A:Absolutely. You know, one of the most powerful things for me in our theatre at the moment is that there are so many immensely powerful and painful stories, but we have to find a new ways to tell them. The protest theatre of the 1980s was so successful and dominating. I don’t want to break from that aesthetic, but just in the act of listening we have to find a way to bring new ears to the stories.
Bra Duma has an immense power just in his presence, in his simplicity, humility and humanity when he tells his story. I was hoping to put that on a stage and allow it have an effect on the audience.
But what this story is about is about is a young woman who, in the act of listening to the story, is able to understand how to integrate grief and pain into life through someone like Bra Duma. So the story is totally centred around him and his experiences. But I wanted to go beyond that because he goes beyond that. He actually has a way of permeating the process that one who is hearing the story can go through it.
Q: There are many facets in this play since the main character is mirrored by a younger version of himself, played by Lebohang Elephant. Is this a healing, or a purging process?
A: You would have to ask Bra Duma that. There’s a line in the play that says: “Very few people have the courage to come see what a man does when he is about to die. The fact is very few men have the courage to tell us what a man does when he is about to die.”
The whole cast went to Pretoria and visited the gallows. It was the first time Bra Duma had walked the 52 steps, which we walked together, and went into that room, which is now painted this bizarre colour with stencilled moons on the wall. The trap door is boarded up. The room below where they used to wash the bodies after the hanging is now full of gym equipment.
Bra Duma has a mission, some people would call it survivor guilt, some would call it survivor responsibility. He feels he is responsible for speaking for all of those who died. I find him a deeply inspiring person to engage with.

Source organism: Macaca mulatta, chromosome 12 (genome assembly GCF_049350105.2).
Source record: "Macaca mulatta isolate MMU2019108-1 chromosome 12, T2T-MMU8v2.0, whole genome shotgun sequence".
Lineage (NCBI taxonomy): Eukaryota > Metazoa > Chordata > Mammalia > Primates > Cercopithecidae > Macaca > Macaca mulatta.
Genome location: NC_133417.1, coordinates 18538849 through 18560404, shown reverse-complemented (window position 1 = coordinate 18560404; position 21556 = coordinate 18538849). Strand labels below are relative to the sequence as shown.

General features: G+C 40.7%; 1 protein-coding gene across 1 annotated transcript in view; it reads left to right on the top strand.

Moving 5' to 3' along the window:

Q: How did you meet?
A:It was during the question time after The Story I Am About to Tell, which he performed in. I asked how could white people engage in reconciliation. He replied you can help me write my story. Actually the answer was people could help financially, but as an artist that was not possible for me. After we had gone into the process he said: “You are money in a different way.” I don’t want to dress this as anything except that I am a theatremaker. I love trying to honour stories I feel deeply connected to.
Q: But why another play to tell his story. And why you?
A: We couldn’t find the commitment with our schedules to sit down and write the book. He lived the story and nearly died the story. No one can own it but him. Bra Duma chooses people. It’s not a coincidence that Harriet Gavshon made a most beautiful documentary about him called Facing Life, Facing Death. It’s not just about Bra Duma but all the men on death row with him and we are giving life to all those characters.
We are fleshing out the ghosts and showing how Bra Duma brings light to people who encounter him. You think you’re telling his story and he ends engaging with your story. That’s what has happened. The play is ultimately about the colliding of lives and how we impact on each other. He’s an extraordinary man and he deserves as much air time as possible.